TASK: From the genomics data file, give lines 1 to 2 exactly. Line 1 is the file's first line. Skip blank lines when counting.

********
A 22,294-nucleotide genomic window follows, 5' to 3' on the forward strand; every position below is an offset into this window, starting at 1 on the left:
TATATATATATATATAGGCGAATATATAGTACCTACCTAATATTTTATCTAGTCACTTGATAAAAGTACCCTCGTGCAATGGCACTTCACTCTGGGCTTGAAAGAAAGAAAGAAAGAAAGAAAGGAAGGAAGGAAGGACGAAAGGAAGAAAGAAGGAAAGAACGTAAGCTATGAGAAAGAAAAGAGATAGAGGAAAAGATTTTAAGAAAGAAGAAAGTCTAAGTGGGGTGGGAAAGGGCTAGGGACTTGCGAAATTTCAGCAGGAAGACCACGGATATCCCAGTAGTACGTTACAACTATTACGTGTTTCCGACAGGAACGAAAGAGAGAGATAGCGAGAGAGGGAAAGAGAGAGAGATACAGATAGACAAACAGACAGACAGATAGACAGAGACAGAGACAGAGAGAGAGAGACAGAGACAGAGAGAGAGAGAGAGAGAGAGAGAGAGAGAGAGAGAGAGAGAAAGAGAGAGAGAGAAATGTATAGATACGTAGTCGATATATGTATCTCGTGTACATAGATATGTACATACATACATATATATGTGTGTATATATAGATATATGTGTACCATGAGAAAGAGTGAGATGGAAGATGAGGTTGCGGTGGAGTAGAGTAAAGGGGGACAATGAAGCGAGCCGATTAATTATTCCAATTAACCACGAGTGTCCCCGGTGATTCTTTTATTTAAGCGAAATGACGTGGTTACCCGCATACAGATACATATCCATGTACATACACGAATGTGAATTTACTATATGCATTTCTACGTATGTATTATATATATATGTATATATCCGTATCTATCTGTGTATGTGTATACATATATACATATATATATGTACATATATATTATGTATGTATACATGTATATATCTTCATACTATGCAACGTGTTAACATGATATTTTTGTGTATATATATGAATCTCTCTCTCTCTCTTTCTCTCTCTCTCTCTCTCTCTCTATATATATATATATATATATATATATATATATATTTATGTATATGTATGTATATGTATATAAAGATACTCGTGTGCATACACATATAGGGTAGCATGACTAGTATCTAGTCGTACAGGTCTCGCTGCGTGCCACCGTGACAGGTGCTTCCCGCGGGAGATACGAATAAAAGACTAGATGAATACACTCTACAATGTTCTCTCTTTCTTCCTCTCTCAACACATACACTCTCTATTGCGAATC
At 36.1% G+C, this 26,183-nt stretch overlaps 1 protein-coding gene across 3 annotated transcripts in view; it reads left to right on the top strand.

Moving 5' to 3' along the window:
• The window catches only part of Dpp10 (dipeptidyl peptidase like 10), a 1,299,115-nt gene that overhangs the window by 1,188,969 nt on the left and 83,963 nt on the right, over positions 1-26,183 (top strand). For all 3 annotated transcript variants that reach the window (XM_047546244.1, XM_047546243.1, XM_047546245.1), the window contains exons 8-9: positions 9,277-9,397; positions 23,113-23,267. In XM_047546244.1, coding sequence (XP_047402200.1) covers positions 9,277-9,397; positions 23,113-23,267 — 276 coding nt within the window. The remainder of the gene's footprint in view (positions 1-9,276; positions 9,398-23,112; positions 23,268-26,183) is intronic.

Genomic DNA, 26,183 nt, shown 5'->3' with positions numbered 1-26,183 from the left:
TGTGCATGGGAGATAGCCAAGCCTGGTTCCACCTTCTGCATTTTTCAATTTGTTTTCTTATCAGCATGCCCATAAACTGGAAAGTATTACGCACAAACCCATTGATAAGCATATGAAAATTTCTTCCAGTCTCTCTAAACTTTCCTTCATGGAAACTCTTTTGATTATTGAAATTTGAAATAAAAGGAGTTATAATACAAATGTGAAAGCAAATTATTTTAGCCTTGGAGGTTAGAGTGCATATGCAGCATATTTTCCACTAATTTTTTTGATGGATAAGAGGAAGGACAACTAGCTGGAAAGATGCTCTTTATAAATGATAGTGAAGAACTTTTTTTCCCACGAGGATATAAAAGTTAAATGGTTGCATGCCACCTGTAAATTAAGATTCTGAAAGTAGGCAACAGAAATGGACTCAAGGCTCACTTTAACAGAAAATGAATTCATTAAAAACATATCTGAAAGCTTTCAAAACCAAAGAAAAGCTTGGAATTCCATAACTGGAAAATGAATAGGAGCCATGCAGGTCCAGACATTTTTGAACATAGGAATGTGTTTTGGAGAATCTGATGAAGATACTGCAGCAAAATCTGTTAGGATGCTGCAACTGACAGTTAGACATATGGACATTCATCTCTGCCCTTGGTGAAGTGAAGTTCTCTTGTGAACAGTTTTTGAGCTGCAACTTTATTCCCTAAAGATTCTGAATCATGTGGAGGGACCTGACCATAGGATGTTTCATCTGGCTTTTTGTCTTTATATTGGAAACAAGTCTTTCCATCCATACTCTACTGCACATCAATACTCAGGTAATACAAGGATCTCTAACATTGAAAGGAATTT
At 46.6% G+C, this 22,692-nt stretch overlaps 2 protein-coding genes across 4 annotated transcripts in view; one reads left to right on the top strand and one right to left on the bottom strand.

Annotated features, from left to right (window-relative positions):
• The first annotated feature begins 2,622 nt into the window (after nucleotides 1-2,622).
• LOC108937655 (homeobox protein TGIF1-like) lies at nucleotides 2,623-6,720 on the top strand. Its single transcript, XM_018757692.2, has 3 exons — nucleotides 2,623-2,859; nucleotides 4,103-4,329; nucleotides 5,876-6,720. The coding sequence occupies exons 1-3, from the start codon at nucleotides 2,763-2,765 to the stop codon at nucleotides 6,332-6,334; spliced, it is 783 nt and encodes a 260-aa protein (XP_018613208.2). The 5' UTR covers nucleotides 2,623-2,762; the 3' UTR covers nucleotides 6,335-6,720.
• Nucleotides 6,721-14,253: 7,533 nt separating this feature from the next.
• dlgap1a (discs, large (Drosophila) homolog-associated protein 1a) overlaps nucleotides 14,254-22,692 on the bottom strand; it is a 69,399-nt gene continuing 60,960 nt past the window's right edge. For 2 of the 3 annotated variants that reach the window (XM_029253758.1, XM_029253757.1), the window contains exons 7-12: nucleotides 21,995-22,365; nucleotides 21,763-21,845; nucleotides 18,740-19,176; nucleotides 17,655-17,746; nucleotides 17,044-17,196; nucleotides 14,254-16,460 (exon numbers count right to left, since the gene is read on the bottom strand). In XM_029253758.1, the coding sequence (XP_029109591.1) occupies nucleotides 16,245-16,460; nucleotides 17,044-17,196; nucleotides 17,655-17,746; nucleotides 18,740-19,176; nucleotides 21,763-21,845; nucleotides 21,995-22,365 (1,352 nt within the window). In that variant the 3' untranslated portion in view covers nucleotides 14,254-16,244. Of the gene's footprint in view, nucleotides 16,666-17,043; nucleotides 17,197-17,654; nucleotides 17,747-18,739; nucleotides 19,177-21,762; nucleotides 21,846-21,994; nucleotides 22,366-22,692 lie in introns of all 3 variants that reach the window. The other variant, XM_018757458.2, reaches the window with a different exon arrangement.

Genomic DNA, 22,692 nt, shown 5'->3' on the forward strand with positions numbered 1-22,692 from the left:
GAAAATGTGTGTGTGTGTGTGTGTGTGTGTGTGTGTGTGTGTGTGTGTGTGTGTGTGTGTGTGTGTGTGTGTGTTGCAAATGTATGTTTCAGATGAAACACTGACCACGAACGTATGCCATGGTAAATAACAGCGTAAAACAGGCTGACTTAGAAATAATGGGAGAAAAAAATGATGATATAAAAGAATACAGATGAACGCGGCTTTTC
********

A 22,294-nucleotide genomic window follows, 5' to 3' on the forward strand; every position below is an offset into this window, starting at 1 on the left:
TATATATATATATATAGGCGAATATATAGTACCTACCTAATATTTTATCTAGTCACTTGATAAAAGTACCCTCGTGCAATGGCACTTCACTCTGGGCTTGAAAGAAAGAAAGAAAGAAAGAAAGGAAGGAAGGAAGGACGAAAGGAAGAAAGAAGGAAAGAACGTAAGCTATGAGAAAGAAAAGAGATAGAGGAAAAGATTTTAAGAAAGAAGAAAGTCTAAGTGGGGTGGGAAAGGGCTAGGGACTTGCGAAATTTCAGCAGGAAGACCACGGATATCCCAGTAGTACGTTACAACTATTACGTGTTTCCGACAGGAACGAAAGAGAGAGATAGCGAGAGAGGGAAAGAGAGAGAGATACAGATAGACAAACAGACAGACAGATAGACAGAGACAGAGACAGAGAGAGAGAGACAGAGACAGAGAGAGAGAGAGAGAGAGAGAGAGAGAGAGAGAGAGAGAGAAAGAGAGAGAGAGAAATGTATAGATACGTAGTCGATATATGTATCTCGTGTACATAGATATGTACATACATACATATATATGTGTGTATATATAGATATATGTGTACCATGAGAAAGAGTGAGATGGAAGATGAGGTTGCGGTGGAGTAGAGTAAAGGGGGACAATGAAGCGAGCCGATTAATTATTCCAATTAACCACGAGTGTCCCCGGTGATTCTTTTATTTAAGCGAAATGACGTGGTTACCCGCATACAGATACATATCCATGTACATACACGAATGTGAATTTACTATATGCATTTCTACGTATGTATTATATATATATGTATATATCCGTATCTATCTGTGTATGTGTATACATATATACATATATATATGTACATATATATTATGTATGTATACATGTATATATCTTCATACTATGCAACGTGTTAACATGATATTTTTGTGTATATATATGAATCTCTCTCTCTCTCTTTCTCTCTCTCTCTCTCTCTCTCTATATATATATATATATATATATATATATATATATTTATGTATATGTATGTATATGTATATAAAGATACTCGTGTGCATACACATATAGGGTAGCATGACTAGTATCTAGTCGTACAGGTCTCGCTGCGTGCCACCGTGACAGGTGCTTCCCGCGGGAGATACGAATAAAAGACTAGATGAATACACTCTACAATGTTCTCTCTTTCTTCCTCTCTCAACACATACACTCTCTATTGCGAATC